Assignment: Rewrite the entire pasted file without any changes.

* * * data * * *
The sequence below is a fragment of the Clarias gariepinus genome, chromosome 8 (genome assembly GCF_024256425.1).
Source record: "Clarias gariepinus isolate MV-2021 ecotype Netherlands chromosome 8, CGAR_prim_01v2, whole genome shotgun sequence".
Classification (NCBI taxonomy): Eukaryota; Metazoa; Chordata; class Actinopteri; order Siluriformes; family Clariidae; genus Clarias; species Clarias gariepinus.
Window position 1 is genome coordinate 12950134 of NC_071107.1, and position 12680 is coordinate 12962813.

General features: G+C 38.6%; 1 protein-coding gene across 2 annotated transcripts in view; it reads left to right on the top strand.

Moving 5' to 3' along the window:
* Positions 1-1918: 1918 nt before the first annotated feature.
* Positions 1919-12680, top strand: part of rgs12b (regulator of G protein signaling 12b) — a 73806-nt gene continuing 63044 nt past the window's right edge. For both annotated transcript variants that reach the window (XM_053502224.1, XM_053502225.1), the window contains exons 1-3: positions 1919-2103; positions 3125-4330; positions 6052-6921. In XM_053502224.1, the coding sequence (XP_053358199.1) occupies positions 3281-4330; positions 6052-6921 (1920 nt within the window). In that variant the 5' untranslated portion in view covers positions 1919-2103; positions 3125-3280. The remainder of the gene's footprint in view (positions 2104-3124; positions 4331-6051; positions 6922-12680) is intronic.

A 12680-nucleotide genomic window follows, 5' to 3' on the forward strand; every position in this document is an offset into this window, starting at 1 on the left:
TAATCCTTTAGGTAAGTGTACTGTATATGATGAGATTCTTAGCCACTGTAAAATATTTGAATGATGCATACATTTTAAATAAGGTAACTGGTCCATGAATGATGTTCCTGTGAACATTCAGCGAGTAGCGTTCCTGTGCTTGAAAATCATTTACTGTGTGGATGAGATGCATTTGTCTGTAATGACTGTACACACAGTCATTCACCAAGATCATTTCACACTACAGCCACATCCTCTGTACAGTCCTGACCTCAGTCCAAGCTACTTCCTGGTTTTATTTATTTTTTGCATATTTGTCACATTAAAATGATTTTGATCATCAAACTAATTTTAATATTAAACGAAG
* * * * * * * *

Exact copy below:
The sequence below is a fragment of the Clarias gariepinus genome, chromosome 8 (genome assembly GCF_024256425.1).
Source record: "Clarias gariepinus isolate MV-2021 ecotype Netherlands chromosome 8, CGAR_prim_01v2, whole genome shotgun sequence".
Classification (NCBI taxonomy): Eukaryota; Metazoa; Chordata; class Actinopteri; order Siluriformes; family Clariidae; genus Clarias; species Clarias gariepinus.
Window position 1 is genome coordinate 12950134 of NC_071107.1, and position 12680 is coordinate 12962813.

General features: G+C 38.6%; 1 protein-coding gene across 2 annotated transcripts in view; it reads left to right on the top strand.

Moving 5' to 3' along the window:
* Positions 1-1918: 1918 nt before the first annotated feature.
* Positions 1919-12680, top strand: part of rgs12b (regulator of G protein signaling 12b) — a 73806-nt gene continuing 63044 nt past the window's right edge. For both annotated transcript variants that reach the window (XM_053502224.1, XM_053502225.1), the window contains exons 1-3: positions 1919-2103; positions 3125-4330; positions 6052-6921. In XM_053502224.1, the coding sequence (XP_053358199.1) occupies positions 3281-4330; positions 6052-6921 (1920 nt within the window). In that variant the 5' untranslated portion in view covers positions 1919-2103; positions 3125-3280. The remainder of the gene's footprint in view (positions 2104-3124; positions 4331-6051; positions 6922-12680) is intronic.

A 12680-nucleotide genomic window follows, 5' to 3' on the forward strand; every position in this document is an offset into this window, starting at 1 on the left:
TAATCCTTTAGGTAAGTGTACTGTATATGATGAGATTCTTAGCCACTGTAAAATATTTGAATGATGCATACATTTTAAATAAGGTAACTGGTCCATGAATGATGTTCCTGTGAACATTCAGCGAGTAGCGTTCCTGTGCTTGAAAATCATTTACTGTGTGGATGAGATGCATTTGTCTGTAATGACTGTACACACAGTCATTCACCAAGATCATTTCACACTACAGCCACATCCTCTGTACAGTCCTGACCTCAGTCCAAGCTACTTCCTGGTTTTATTTATTTTTTGCATATTTGTCACATTAAAATGATTTTGATCATCAAACTAATTTTAATATTAAACGAAG